Israeli judges are being urged to kickstart proceedings to extradite alleged sexual abuser Malka Leifer to Australia by setting up a courtroom in her home.
Australian authorities are attempting to bring the former head teacher of the Adass Israel School back to the country to face charges of assaulting a number of students. In all, Leifer is wanted in connection with 74 counts of assault. She fled to Israel in March 2008 after claims she molested students became public.
Leifer was arrested to face extradition proceedings some 18 months ago. But attempts to extradite her are proving fruitless, as she misses extradition hearings on health grounds, claiming she suffers psychotic episodes ahead of court appearances. It has been reported that mental health experts have confirmed her panic attacks are genuine.
“To date, due to Ms Leifer’s absence from the hearings, the case has yet to progress past the initial stages,” Noam Sharvit, spokesman for Israel’s Justice Ministry, told The AJN.
The Israel National Council for the Child is now saying that if Leifer is not able to go to court, judges should get the extradition hearing moving by going to her Bnei Brak home. “Go to her instead of [conducting proceedings] in the courtroom, which is obviously too much for her,” Elizabeth Levy, the organisation’s international relations director, told The AJN.
Sharvit declined to respond directly to the proposal to relocate hearings.
Levy spoke of the pain she feels when updating alleged victims and telling them that there is no news. “It’s very hard on the victims and very hard for us to have to relay the information that nothing has moved forward – heartbreaking and frustrating.”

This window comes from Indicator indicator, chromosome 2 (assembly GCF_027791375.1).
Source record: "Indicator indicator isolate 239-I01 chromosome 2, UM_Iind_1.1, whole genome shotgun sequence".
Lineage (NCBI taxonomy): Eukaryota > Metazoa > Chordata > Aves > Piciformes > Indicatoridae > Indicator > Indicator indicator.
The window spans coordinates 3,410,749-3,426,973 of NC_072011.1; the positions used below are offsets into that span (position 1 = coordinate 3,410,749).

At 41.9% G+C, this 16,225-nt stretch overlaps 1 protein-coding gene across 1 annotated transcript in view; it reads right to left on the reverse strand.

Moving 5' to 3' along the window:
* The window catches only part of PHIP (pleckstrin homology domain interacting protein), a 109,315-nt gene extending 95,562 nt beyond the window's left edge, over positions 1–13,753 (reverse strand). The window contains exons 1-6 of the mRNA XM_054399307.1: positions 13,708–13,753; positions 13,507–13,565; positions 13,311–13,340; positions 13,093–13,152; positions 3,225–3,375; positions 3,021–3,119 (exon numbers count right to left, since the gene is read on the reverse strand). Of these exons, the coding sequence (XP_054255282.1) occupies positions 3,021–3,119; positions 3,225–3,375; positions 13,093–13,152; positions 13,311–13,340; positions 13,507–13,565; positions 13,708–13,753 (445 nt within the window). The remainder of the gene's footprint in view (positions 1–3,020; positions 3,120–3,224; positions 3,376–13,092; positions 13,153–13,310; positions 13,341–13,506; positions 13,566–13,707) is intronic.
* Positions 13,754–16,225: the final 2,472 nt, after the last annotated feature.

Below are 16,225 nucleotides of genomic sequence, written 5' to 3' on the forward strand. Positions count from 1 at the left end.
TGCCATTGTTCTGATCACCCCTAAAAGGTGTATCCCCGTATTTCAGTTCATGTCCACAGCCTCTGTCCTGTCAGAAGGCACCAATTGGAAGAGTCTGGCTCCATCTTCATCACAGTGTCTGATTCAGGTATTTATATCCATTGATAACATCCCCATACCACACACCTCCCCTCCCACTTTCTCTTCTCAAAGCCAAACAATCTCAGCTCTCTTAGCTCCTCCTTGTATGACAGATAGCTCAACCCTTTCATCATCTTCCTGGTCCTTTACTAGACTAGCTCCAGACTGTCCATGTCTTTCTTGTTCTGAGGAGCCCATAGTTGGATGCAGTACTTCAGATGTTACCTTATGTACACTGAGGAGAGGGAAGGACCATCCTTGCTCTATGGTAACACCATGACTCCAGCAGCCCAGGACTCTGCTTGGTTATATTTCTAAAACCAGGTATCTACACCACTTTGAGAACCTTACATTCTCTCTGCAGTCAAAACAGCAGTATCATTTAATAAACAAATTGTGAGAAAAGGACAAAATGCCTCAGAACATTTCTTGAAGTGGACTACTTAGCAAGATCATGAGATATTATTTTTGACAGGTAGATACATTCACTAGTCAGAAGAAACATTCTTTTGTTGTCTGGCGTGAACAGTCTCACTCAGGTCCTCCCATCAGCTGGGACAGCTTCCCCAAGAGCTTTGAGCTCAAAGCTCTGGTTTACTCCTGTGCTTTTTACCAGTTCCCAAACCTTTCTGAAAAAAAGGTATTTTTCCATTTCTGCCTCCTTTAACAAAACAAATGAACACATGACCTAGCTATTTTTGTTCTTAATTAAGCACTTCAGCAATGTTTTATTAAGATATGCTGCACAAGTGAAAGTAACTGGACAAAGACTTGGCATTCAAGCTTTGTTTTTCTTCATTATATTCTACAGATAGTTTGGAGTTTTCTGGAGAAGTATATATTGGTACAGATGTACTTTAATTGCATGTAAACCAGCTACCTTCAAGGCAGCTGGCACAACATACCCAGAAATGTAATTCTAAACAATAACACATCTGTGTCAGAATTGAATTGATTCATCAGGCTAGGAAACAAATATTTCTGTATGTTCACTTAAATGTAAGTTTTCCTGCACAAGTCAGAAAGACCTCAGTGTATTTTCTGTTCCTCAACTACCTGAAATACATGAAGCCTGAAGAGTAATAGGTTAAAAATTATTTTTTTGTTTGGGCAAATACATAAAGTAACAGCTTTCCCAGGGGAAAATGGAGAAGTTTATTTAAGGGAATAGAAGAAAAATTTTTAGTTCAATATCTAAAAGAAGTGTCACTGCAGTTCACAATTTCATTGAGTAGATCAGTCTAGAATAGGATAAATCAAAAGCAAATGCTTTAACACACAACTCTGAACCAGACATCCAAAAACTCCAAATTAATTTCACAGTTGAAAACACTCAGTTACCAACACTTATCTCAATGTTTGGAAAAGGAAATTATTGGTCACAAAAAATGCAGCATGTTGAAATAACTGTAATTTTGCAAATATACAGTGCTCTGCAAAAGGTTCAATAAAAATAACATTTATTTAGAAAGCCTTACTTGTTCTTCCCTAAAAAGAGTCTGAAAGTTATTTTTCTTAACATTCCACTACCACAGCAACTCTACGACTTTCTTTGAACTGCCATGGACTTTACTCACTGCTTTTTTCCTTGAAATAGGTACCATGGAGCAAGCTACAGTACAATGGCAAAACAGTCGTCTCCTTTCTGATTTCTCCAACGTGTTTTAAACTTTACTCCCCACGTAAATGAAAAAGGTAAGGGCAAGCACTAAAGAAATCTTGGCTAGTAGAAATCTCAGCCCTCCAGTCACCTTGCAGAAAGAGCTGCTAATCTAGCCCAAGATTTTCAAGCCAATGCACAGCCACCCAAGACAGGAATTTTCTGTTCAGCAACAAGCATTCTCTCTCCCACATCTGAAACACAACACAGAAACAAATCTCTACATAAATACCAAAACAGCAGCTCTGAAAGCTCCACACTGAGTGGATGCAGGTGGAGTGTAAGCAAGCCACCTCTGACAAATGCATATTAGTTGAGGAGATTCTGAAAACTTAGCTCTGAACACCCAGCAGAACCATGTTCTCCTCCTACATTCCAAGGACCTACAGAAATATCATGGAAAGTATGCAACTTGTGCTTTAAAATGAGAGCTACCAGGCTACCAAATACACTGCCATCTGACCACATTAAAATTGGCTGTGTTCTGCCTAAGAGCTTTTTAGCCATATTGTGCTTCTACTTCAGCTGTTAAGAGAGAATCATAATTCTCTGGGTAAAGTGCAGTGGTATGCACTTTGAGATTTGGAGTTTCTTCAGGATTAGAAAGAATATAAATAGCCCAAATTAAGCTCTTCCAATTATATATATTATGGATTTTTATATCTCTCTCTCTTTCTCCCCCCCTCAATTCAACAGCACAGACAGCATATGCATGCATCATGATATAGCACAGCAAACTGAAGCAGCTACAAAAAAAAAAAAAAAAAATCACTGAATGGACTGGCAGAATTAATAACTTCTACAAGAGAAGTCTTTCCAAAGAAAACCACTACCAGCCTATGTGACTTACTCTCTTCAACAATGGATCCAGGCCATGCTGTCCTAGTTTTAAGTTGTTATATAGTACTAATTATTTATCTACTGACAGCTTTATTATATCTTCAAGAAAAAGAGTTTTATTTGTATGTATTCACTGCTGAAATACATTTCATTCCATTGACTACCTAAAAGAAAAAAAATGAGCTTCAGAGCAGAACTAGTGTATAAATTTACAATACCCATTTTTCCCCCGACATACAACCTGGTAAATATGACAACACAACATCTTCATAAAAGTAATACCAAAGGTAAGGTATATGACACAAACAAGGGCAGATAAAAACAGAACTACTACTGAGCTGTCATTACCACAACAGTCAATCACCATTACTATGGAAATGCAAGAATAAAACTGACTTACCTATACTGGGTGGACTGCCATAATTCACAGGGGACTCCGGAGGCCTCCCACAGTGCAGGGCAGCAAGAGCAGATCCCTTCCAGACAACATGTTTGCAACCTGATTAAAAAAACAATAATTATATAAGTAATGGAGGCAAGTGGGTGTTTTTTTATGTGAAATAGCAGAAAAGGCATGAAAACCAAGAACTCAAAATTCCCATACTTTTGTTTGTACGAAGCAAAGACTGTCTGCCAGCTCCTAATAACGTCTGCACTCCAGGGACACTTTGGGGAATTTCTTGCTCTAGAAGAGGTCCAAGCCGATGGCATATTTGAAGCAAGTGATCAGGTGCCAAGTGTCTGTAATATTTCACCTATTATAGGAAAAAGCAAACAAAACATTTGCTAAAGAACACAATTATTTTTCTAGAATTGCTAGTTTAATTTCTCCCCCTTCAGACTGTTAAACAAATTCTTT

Meanwhile, one of the alleged victims has explained in her own words how important it is for her to see Leifer extradited and face trial. “I cannot go on much longer, life revolves around the closure a trial will provide,” the woman wrote on the website of victims’ advocate Manny Waks.
She wrote: “The day she was arrested in Israel rocked my world, in a good and difficult way. Difficult because it brought on a fresh wave of emotions and triggers, and good because finally, finally, the Jewish Orthodox world will give validation that I and many others were horrifically abused.”
But now, “time is prolonging the dreadful, all-consuming pain as month after month after month of this perilous heart-wrenching journey, that smiling sick woman evades justice yet again and again.”
In addition to the misery of Leifer’s alleged victims, Levy said that the delays in the case raise another broader issue. “One of the things that is frightening on a larger level is of people coming to Israel and seeing it as a safe place to escape,” she commented.
Levy said: “We can’t let Israel become a haven for [alleged] paedophiles to come and escape – to live in Israel happily ever after, leaving investigations behind them.”